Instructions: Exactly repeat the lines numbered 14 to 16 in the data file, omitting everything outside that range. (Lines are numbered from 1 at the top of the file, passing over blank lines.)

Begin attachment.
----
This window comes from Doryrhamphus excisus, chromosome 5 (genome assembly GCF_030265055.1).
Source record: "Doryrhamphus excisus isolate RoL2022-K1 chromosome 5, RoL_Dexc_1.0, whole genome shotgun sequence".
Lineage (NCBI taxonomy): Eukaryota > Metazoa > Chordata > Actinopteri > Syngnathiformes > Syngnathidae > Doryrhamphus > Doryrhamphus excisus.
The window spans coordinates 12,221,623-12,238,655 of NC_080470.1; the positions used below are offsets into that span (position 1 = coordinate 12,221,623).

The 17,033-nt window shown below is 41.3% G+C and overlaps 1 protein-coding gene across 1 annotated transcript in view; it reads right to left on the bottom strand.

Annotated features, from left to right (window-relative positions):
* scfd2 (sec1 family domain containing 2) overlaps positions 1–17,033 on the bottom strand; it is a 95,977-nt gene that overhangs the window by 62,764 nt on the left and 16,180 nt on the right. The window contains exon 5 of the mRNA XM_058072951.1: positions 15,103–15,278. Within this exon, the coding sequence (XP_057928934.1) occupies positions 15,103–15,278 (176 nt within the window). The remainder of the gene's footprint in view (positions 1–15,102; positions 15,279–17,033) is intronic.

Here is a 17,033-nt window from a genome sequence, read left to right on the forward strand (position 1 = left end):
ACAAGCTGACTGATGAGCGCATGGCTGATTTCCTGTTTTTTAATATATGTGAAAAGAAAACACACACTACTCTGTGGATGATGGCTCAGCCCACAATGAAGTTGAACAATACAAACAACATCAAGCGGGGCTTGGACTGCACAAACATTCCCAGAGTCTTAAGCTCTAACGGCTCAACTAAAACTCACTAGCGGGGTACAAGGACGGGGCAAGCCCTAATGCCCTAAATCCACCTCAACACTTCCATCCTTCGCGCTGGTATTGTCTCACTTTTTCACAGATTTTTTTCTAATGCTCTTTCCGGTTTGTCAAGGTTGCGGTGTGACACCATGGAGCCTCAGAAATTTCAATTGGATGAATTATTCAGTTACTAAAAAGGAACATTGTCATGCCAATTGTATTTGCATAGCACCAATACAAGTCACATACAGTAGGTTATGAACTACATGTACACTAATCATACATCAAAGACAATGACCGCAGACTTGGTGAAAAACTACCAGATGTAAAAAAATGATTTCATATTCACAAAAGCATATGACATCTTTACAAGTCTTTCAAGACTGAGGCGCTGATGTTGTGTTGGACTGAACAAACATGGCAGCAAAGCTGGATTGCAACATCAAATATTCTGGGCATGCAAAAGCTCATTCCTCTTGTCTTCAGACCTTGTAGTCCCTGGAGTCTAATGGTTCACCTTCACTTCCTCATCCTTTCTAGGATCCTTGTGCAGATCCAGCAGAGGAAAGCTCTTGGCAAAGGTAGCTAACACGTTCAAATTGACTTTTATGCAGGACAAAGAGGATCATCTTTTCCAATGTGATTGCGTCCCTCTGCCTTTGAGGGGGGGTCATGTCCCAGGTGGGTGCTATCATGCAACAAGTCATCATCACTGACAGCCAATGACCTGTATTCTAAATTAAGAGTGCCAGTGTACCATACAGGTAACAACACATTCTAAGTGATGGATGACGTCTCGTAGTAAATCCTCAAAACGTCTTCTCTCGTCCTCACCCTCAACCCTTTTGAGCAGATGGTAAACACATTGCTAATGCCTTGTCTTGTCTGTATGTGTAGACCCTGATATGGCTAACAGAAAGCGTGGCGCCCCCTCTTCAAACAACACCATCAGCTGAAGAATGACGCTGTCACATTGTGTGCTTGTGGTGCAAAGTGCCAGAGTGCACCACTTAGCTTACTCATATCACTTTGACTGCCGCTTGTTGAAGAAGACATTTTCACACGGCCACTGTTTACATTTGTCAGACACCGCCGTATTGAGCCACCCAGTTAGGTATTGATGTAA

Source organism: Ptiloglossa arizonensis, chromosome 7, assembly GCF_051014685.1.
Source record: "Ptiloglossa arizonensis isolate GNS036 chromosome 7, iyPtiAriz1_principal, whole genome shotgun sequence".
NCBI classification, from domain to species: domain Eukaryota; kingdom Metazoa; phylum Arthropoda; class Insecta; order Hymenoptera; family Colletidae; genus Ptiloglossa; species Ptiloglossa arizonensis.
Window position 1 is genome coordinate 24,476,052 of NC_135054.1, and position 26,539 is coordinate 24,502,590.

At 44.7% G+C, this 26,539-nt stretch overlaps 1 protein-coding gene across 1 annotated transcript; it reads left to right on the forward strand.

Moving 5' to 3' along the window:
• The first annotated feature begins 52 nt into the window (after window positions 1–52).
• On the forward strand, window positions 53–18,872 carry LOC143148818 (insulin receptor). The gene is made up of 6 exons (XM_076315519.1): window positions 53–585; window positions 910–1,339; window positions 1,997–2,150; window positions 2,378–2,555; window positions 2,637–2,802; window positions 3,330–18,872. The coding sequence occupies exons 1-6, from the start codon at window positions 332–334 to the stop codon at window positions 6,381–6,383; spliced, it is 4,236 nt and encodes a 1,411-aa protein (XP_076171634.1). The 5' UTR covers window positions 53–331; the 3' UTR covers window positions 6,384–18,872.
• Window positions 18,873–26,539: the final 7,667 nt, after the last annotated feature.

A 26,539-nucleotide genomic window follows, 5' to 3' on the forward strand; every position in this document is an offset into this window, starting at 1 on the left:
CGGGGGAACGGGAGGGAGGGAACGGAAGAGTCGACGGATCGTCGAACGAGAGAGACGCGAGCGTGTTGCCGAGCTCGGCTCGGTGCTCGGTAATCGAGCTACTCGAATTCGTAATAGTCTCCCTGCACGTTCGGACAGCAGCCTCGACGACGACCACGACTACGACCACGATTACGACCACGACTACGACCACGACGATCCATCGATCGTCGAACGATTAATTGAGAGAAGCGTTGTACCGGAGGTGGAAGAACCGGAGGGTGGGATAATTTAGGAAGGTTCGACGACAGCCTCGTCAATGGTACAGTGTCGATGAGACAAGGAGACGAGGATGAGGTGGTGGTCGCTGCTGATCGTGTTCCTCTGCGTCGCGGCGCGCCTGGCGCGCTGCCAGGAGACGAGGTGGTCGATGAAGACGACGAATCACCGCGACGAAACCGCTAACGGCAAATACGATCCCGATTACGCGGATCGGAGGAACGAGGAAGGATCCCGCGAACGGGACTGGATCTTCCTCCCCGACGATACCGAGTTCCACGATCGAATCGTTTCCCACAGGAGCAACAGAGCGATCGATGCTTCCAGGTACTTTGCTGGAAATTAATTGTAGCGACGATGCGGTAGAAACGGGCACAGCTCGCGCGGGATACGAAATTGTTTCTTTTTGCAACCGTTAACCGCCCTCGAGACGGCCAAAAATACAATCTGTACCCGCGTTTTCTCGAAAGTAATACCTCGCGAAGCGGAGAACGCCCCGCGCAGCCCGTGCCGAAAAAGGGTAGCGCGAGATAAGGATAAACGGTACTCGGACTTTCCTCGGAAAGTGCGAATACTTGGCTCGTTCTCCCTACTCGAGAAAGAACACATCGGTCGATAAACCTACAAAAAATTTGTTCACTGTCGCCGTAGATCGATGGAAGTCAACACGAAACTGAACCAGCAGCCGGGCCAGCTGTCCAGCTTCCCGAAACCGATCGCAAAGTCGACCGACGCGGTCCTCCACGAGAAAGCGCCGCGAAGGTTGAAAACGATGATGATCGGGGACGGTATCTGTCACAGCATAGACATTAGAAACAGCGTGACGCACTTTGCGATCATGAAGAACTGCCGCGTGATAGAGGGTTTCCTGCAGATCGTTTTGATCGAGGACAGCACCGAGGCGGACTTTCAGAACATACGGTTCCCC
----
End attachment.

At 44.7% G+C, this 26,539-nt stretch overlaps 1 protein-coding gene across 1 annotated transcript; it reads left to right on the forward strand.

Moving 5' to 3' along the window:
• The first annotated feature begins 52 nt into the window (after window positions 1–52).